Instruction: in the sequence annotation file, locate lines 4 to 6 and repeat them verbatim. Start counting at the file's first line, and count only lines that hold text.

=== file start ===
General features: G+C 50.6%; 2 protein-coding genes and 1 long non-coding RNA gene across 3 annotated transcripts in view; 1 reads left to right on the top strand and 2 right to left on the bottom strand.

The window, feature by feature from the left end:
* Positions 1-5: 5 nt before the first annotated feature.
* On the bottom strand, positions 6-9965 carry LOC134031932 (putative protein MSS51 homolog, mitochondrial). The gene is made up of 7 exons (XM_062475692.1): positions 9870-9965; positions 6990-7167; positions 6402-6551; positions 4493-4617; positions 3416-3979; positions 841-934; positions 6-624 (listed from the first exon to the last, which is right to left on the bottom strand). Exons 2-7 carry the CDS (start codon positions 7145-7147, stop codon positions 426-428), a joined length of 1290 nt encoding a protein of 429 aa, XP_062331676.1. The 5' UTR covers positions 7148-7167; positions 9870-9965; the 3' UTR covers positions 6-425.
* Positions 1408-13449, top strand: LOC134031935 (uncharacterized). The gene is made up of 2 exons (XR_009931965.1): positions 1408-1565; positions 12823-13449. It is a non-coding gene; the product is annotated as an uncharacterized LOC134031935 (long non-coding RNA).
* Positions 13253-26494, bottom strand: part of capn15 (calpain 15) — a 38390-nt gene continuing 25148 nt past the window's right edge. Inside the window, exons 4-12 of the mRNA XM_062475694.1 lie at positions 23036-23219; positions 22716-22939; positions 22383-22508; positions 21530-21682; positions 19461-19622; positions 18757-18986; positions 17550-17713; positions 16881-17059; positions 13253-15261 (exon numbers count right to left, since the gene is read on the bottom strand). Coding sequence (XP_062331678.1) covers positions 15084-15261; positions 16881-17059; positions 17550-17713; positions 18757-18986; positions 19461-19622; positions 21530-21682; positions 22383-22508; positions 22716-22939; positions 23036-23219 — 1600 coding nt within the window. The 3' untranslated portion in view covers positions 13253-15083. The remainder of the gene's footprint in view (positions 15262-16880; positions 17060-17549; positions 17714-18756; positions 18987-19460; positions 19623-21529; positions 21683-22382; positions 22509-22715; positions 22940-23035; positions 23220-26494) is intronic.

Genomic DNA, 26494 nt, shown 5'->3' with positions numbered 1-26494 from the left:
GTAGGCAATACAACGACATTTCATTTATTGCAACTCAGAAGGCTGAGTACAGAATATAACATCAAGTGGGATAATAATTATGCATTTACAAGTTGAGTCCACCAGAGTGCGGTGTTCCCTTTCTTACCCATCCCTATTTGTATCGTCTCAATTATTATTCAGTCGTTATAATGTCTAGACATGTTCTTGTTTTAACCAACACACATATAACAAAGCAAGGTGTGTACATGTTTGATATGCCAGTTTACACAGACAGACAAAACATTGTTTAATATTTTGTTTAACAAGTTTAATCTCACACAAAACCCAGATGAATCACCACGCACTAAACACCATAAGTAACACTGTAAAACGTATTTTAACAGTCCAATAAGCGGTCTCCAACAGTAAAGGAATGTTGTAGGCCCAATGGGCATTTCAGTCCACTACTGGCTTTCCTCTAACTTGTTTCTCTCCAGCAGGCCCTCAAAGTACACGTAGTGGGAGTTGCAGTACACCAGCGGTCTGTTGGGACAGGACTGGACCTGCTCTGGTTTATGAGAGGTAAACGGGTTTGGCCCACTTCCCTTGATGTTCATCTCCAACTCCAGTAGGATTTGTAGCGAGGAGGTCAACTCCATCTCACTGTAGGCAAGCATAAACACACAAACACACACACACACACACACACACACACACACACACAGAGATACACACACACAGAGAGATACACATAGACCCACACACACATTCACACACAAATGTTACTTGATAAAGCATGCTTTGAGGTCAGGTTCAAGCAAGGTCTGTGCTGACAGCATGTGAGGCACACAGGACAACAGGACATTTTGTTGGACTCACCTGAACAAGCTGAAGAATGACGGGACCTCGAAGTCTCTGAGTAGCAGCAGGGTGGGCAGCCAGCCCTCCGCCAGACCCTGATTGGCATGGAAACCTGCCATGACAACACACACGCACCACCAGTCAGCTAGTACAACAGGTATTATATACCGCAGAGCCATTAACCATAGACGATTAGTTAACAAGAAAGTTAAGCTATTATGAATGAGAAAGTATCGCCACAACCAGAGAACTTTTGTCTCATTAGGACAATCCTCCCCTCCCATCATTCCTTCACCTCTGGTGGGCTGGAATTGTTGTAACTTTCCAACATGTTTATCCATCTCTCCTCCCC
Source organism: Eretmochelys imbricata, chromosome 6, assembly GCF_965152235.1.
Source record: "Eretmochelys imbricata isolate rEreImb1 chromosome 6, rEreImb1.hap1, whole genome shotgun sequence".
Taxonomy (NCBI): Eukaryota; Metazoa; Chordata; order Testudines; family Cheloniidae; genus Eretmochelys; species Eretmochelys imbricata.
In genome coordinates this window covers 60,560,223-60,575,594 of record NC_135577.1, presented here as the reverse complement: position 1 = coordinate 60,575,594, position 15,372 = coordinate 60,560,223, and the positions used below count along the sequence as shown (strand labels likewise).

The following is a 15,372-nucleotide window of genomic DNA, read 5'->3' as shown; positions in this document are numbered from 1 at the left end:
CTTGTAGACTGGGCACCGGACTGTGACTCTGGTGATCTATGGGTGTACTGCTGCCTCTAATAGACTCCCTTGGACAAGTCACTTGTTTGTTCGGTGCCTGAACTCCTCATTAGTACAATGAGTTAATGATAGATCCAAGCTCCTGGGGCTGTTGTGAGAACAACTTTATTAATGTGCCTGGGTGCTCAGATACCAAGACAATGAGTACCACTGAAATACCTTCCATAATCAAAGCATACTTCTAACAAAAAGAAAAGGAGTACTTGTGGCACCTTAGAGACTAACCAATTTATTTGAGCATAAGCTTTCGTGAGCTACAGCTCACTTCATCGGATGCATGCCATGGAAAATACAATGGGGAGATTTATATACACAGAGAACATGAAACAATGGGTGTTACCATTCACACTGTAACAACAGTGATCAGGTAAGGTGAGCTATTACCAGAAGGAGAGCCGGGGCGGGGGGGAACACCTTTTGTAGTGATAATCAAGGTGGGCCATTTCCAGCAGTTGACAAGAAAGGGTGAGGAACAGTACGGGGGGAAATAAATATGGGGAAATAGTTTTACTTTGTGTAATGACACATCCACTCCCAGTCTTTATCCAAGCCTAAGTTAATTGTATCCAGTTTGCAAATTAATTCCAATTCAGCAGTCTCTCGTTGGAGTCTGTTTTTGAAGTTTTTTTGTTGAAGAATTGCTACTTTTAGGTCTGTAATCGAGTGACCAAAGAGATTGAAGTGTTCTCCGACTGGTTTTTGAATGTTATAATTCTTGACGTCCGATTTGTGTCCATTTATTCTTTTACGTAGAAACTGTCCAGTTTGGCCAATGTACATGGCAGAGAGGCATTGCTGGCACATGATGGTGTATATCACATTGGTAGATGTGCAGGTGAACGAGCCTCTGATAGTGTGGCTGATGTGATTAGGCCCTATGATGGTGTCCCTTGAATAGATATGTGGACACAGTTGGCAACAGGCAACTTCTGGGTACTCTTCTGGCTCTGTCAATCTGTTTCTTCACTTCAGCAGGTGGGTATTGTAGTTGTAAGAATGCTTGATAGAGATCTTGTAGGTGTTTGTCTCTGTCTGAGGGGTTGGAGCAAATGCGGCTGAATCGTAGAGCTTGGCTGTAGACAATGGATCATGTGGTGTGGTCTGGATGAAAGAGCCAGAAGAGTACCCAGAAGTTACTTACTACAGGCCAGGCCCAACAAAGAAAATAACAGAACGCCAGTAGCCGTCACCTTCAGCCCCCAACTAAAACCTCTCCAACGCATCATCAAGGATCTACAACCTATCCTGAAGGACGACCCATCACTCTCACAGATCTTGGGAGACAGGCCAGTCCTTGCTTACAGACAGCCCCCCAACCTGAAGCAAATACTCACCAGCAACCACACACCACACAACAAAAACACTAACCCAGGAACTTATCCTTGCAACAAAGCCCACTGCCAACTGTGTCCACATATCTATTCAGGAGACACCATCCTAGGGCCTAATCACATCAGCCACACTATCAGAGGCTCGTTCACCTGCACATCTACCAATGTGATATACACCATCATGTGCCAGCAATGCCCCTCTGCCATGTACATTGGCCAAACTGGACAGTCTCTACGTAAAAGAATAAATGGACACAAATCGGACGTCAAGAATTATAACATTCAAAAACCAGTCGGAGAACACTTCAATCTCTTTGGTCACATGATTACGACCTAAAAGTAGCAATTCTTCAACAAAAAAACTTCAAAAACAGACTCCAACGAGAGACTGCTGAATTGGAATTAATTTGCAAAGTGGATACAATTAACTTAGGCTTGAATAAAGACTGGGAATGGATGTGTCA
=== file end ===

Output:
* On the bottom strand, positions 6-9965 carry LOC134031932 (putative protein MSS51 homolog, mitochondrial). The gene is made up of 7 exons (XM_062475692.1): positions 9870-9965; positions 6990-7167; positions 6402-6551; positions 4493-4617; positions 3416-3979; positions 841-934; positions 6-624 (listed from the first exon to the last, which is right to left on the bottom strand). Exons 2-7 carry the CDS (start codon positions 7145-7147, stop codon positions 426-428), a joined length of 1290 nt encoding a protein of 429 aa, XP_062331676.1. The 5' UTR covers positions 7148-7167; positions 9870-9965; the 3' UTR covers positions 6-425.
* Positions 1408-13449, top strand: LOC134031935 (uncharacterized). The gene is made up of 2 exons (XR_009931965.1): positions 1408-1565; positions 12823-13449. It is a non-coding gene; the product is annotated as an uncharacterized LOC134031935 (long non-coding RNA).
* Positions 13253-26494, bottom strand: part of capn15 (calpain 15) — a 38390-nt gene continuing 25148 nt past the window's right edge. Inside the window, exons 4-12 of the mRNA XM_062475694.1 lie at positions 23036-23219; positions 22716-22939; positions 22383-22508; positions 21530-21682; positions 19461-19622; positions 18757-18986; positions 17550-17713; positions 16881-17059; positions 13253-15261 (exon numbers count right to left, since the gene is read on the bottom strand). Coding sequence (XP_062331678.1) covers positions 15084-15261; positions 16881-17059; positions 17550-17713; positions 18757-18986; positions 19461-19622; positions 21530-21682; positions 22383-22508; positions 22716-22939; positions 23036-23219 — 1600 coding nt within the window. The 3' untranslated portion in view covers positions 13253-15083. The remainder of the gene's footprint in view (positions 15262-16880; positions 17060-17549; positions 17714-18756; positions 18987-19460; positions 19623-21529; positions 21683-22382; positions 22509-22715; positions 22940-23035; positions 23220-26494) is intronic.